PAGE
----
Following the success of the two previous MINI GP models introduced in 2006 and 2013, the new limited edition MINI John Cooper Works GP3, is the most powerful and fastest production MINI ever sold, writes David Miles.
Just 3,000 of these models will be built at MINI Plant Oxford for global sales with 575 of them available to UK customers.
They are priced from £35,345 on-the-road or track for the lighter weight base version or £37,345 if fitted with the Touring Pack.
This pack adds such items as the 8.8-inch display for the Navigation Plus Pack plus there is Apple CarPlay, MINI Connected and other items found on ‘normal’ MINIs such as automatic air-con, heated seats and better noise insulation material.
The engine and standard fit 8-speed automatic transmission are closely related to the same powertrain as used in the BMW M135i, but there the similarity ends.
For the MINI 3-door hatchback body has seating just for two and the rear is given over to load space of 612 to 816-litres with passenger shielded from potential luggage hitting their sports seat backs under braking with a protection bar which actually looks as though it is there for strengthening of the bodyshell.
The rear seats are not fitted to save weight and to allow for additional bodywork strengthening In essence this is a track day car but suitable for two-up road travel if you are brave and bold enough.
And you don’t see many compact family cars bolder than this GP3 version. First of all it has a massive twin blade rear roof mounted wing and additional wheelarch spats. Other notable exterior go-faster tweaks include 18-inch lightweight alloy wheels, Racing Grey metallic paint, contrasting silver roof and mirror caps, darkened LED headlights and rear lights, GP aerodynamic body kit with a specific design front bumper incorporating large air intakes and a new rear bumper which includes a diffuser with twin exhaust tailpipes.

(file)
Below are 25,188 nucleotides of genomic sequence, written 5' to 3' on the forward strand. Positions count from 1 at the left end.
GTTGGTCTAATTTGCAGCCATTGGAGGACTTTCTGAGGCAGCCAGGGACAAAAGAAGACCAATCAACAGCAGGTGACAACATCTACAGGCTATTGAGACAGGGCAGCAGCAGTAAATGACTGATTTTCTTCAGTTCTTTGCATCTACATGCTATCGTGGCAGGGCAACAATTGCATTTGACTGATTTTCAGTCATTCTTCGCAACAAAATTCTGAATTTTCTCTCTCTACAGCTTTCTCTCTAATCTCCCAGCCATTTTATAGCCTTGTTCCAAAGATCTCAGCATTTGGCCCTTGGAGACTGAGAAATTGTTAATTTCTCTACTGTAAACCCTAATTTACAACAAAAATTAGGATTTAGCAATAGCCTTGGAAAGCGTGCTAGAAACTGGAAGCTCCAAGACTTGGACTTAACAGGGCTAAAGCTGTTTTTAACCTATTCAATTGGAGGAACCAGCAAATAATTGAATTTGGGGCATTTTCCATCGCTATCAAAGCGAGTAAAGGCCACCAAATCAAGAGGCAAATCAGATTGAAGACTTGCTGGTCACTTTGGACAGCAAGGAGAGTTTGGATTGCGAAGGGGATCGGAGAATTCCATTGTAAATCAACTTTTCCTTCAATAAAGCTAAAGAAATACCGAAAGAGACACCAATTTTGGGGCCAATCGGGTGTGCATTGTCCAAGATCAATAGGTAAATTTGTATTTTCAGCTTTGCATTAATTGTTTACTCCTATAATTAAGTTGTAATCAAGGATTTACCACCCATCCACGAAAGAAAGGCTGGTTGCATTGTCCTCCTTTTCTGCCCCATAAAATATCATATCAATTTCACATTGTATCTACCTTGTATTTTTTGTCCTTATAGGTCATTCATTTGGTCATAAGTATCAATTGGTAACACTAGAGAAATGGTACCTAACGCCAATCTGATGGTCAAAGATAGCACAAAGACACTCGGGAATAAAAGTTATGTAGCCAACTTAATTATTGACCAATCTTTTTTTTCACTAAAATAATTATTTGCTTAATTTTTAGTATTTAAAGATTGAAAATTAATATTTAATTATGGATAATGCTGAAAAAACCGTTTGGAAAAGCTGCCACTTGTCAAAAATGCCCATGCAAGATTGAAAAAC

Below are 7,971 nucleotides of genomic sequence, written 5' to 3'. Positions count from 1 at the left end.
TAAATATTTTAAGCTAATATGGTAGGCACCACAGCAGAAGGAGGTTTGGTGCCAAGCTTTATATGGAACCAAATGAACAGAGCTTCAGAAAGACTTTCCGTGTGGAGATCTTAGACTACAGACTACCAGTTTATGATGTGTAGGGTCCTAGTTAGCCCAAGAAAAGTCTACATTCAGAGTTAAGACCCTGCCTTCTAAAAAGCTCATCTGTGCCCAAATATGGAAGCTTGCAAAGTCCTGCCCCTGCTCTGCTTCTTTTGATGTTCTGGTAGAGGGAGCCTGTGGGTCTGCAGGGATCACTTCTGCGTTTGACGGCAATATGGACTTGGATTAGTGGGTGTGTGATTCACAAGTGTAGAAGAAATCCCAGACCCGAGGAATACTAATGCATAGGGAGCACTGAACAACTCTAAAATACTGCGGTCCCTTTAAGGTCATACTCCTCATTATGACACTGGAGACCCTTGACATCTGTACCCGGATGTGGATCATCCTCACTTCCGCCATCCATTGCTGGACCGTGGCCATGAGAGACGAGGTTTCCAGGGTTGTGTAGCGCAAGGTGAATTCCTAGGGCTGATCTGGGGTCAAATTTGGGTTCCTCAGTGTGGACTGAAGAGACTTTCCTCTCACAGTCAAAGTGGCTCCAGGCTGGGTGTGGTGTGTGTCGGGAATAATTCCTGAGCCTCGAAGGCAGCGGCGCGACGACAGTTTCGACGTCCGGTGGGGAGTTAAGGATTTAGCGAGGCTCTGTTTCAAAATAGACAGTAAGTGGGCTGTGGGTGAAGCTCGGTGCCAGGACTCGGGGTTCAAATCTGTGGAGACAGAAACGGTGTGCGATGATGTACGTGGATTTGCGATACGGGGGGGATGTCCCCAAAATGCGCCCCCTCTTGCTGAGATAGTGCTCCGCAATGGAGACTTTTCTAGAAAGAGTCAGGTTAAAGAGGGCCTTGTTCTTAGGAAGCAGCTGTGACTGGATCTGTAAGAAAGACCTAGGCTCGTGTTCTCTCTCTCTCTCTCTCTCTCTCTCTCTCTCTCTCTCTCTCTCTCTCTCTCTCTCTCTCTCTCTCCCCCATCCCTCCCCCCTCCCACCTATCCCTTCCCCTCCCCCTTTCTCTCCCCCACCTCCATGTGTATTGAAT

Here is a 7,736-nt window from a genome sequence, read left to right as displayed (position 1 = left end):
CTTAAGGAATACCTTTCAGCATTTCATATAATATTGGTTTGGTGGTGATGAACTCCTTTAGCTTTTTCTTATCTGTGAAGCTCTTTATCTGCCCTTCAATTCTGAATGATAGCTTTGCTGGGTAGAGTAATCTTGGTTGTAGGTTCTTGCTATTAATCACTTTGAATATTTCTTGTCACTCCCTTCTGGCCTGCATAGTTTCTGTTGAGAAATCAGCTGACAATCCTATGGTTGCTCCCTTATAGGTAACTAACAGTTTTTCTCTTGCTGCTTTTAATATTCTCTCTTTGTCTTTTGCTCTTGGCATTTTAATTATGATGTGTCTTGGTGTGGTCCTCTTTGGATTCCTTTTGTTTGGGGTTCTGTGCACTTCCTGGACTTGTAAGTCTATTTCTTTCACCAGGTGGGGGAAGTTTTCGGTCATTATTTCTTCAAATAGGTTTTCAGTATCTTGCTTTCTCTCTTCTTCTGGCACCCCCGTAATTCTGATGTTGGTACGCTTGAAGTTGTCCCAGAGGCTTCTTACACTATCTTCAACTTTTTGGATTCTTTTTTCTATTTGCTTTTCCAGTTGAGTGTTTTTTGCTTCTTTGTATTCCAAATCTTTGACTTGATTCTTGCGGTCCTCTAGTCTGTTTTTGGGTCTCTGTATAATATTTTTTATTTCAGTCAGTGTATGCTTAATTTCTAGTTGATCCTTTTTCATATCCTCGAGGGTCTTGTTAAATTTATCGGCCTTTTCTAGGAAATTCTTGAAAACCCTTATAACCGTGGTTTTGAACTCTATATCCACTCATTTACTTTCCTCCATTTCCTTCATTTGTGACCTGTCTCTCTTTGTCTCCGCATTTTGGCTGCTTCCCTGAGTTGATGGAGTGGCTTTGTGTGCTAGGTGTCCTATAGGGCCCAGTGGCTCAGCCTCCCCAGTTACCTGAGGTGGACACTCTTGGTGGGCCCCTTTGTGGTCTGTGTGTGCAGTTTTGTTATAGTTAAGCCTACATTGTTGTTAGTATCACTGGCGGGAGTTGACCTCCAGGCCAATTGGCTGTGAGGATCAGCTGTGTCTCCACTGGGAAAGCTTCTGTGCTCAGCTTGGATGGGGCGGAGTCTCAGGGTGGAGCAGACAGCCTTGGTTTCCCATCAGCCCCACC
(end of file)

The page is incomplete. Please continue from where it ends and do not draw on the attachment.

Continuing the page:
Perhaps the most talked about styling tweak, apart from the roof spoiler, is the carbon fibre wheelarch spats bearing each car’s individual limited edition number. These are apparently required because of the wider front wheel track and use of the 8J 18-inch alloy wheels with 225/35 profile tyres.
The spats look odd, like an aftermarket accessory fit and stand proud of the bodywork so mud, silt and rain can get between the spats and the bodyshell which was evident on my test car. I see the need for them for legal requirements but why they sit away from the bodyshell is very odd and looks naff and contrived.
Inside its very much posh MINI even for the base spec version with two JCW bucket sports seats upholstered in leather with red seat belts, central armrest, there is the GP version of the MINI digital cockpit, lots of GP labelled trim inserts and GP monogrammed gear change levers and cruise control. The more popular GP Touring Pack items I’ve listed earlier in this test drive editorial.
On the technical side the GP3 has a 10mm lowered ride height and a 20mm wider front track than the standard JCW models, it has sports suspension with specific damper settings, high rate performance springs, stiffer roll bars, and wheel camber settings.
It is fitted with Hankook performance tyres, a JCW sports braking system with 4-piston front callipers, enhanced air intake system, a Torsion sports mechanical differential and specific Dynamic Stability Control performance settings including a GP mode which can be turned off.
At the heart of the MINI GP3 is a 2.0-litre, 4-cylinder, TwinPower turbo petrol engine more or less straight from the hot-shot BMW M135i.
So is the standard fit 8-speed sports automatic transmission but its front wheel drive only, no ALL4 weighty 4WD traction for this version.
JCW upgrades to the engine include a new twin-scroll turbocharger with greater boost pressure, a reinforced crankshaft, larger main bearings, lighter pistons and connecting rods, a larger sump and uprated cooling.